Anguiano, Viviann. “The Navajo Nation’s Diné College Faces the Worst Coronavirus Outbreak in the Country.” Center for American Progress, 15 July 2020, www.americanprogress.org/issues/education-postsecondary/news/2020/05/21/485285/ navajo-nations-dine-college-faces-worst-coronavirus-outbreak-country/.
I’m going to use this source to show the impact that the coronavirus pandemic has had on the Najavo Nation and how the impacts have been exacerbated from the lack of infrastructure. In particular, the lack of clean water, unequal internet access, and unreliable electricity. This article discusses the impact that the pandemic has had on college students and how having most homes are intergenerational that cultural aspect has affected the community’s reality of the pandemic.
Doyle, J. T., Kindness, L., Realbird, J., Eggers, M. J., & Camper, A. K. (2018). Challenges and opportunities for tribal waters: Addressing disparities in safe public drinking water on the crow reservation in montana, USA. International Journal of Environmental Research and Public Health, 15(4), 567. doi:http://dx.doi.org.proxy.libraries.rutgers.edu/10.3390/ ijerph15040567
This article details the environmental pollutants and contaminants found in the water of Navajo communities. I’m going to use this article for the scientific analysis of the environmental pollutants, as well as the water and wastewater infrastructure issues that contribute to these health hazards. I’m also going to use this article to analyze the issues created from tribal, state, and federal regulation and how it has led to the propagation of these issues with water and infrastructure.
Kovich, Heather. “Rural Matters – Coronavirus and the Navajo Nation: NEJM.” New England Journal of Medicine, 29 Sept. 2020, http://www.nejm.org/doi/full/10.1056/NEJMp2012114.
This article brings in the perspective of community leaders coming together to share information and resources with the community, which is especially important since internet connection is extremely unreliable. I’m going to use this article to analyze the ways in which indigenous leaders have had to organize in ways that address the geographical and network issues. I’ll also be using this article to showcase the political leadership displayed by the Navajo leaders and the ways in which they have addressed issues comparatively to the Arizona state governor.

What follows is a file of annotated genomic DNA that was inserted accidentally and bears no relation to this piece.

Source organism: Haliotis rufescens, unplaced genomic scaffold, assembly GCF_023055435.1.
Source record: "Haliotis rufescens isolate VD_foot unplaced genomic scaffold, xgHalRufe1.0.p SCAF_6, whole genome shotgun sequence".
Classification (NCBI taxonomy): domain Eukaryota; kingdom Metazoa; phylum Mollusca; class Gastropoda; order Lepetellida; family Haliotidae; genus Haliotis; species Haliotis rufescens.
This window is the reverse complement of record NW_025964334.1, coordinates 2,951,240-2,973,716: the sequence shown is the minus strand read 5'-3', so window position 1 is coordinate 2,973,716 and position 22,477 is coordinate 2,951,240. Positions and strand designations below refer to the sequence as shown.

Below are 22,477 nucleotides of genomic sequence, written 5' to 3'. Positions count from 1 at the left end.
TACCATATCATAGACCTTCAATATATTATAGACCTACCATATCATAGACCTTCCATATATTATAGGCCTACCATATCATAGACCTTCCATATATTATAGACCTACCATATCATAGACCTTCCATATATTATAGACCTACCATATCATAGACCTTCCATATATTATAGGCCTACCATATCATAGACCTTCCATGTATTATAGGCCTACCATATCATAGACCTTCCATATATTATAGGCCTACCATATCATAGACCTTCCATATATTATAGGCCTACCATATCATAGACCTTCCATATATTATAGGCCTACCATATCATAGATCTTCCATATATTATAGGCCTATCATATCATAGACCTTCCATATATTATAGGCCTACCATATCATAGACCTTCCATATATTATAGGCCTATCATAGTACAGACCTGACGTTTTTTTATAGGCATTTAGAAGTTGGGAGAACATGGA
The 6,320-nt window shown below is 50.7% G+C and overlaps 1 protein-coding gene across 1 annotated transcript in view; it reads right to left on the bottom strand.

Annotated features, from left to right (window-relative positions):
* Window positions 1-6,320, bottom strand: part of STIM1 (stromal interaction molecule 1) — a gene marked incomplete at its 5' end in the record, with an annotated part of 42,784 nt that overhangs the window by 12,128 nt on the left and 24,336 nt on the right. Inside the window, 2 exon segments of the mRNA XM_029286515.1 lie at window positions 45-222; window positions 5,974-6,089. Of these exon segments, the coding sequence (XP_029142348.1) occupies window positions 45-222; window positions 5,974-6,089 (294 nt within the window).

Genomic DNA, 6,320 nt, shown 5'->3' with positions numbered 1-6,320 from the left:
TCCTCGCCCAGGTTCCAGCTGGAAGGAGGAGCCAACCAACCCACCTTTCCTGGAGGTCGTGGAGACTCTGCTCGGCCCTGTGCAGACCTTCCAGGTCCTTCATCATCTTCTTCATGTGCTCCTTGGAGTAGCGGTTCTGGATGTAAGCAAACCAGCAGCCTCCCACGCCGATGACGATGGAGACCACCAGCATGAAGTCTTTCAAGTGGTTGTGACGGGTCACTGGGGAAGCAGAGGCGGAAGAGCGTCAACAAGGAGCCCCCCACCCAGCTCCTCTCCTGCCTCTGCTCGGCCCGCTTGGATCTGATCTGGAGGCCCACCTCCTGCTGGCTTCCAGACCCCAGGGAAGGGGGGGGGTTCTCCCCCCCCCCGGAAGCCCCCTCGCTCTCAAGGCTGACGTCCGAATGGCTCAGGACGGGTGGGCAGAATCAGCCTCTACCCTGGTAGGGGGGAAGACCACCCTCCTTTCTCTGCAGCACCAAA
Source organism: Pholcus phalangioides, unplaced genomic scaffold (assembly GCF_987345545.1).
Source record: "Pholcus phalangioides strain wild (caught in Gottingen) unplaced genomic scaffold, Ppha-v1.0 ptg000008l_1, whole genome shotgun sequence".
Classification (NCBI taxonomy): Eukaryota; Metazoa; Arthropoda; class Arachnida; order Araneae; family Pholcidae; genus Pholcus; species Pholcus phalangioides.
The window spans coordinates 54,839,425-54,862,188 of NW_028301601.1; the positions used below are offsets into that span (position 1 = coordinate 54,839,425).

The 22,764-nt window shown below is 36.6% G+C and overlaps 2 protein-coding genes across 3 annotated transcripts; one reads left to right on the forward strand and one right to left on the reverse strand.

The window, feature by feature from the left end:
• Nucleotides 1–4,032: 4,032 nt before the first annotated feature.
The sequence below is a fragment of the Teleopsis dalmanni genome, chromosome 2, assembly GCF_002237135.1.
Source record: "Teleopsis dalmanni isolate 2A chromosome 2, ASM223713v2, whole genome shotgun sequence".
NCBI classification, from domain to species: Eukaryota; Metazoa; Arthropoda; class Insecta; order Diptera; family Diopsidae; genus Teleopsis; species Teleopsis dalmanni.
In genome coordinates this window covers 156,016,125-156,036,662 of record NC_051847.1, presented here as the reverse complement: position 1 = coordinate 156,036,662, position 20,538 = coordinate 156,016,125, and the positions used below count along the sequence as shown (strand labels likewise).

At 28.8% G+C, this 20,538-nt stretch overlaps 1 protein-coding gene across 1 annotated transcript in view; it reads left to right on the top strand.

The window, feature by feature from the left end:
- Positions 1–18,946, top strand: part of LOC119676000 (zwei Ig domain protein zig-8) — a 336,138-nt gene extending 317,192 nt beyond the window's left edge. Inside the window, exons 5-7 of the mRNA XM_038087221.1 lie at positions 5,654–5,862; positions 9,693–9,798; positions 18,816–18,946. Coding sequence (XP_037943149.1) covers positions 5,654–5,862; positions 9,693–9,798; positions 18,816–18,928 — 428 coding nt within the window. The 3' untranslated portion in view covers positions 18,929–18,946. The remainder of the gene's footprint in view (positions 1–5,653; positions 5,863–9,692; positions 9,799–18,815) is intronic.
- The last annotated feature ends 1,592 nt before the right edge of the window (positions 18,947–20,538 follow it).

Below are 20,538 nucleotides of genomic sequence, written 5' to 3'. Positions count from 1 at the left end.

Orit Tamir. “Assessing the Success and Failure of Navajo Relocation.” Human Organization, vol. 59, no. 2, Society for Applied Anthropology, July 2000, pp. 267–73, doi:10.17730/ humo.59.2.l32p10t4543j8744.
I’m going to use this article to analyze how the forced relocation of the Navajo people in 1974 can be used as an example for how the US uses relocation to further disempower indigenous peoples. I’d do it by comparing the forced relocation of 1974 and the Long Walk, and how it negatively impacted these communities spiritually, culturally, and economically. This article also compares the tactics used for the 1974 forced relocation using two different pre-existing analytical models that showed the issues with the policies enacted by the US.
Smithers, Gregory. “Perspective | Covid-19 Has Been Brutal in Indian Country – Just like Past Epidemics Were.” The Washington Post, WP Company, 20 May 2020, www.washingtonpost.com/outlook/2020/05/20/covid-19-has-been-brutal-indian-country- just-like-past-epidemics-were/.
I would use this article to showcase the different circumstances in which the infrastructure of indigenous lands has directly impacted the outcome in previous pandemics. The article goes into detail in how a lack of federal funding and the routine disenfranchisement of indigenous land rights contributes to the health crisis experienced in these communities. I’d use this source to analyze the power struggle between the U.S government and the Navajo Nation. Specifically, how this power struggle has led to resources being taken from these lands, while leaving the indigenous community spiritually, environmentally, and economically stunted.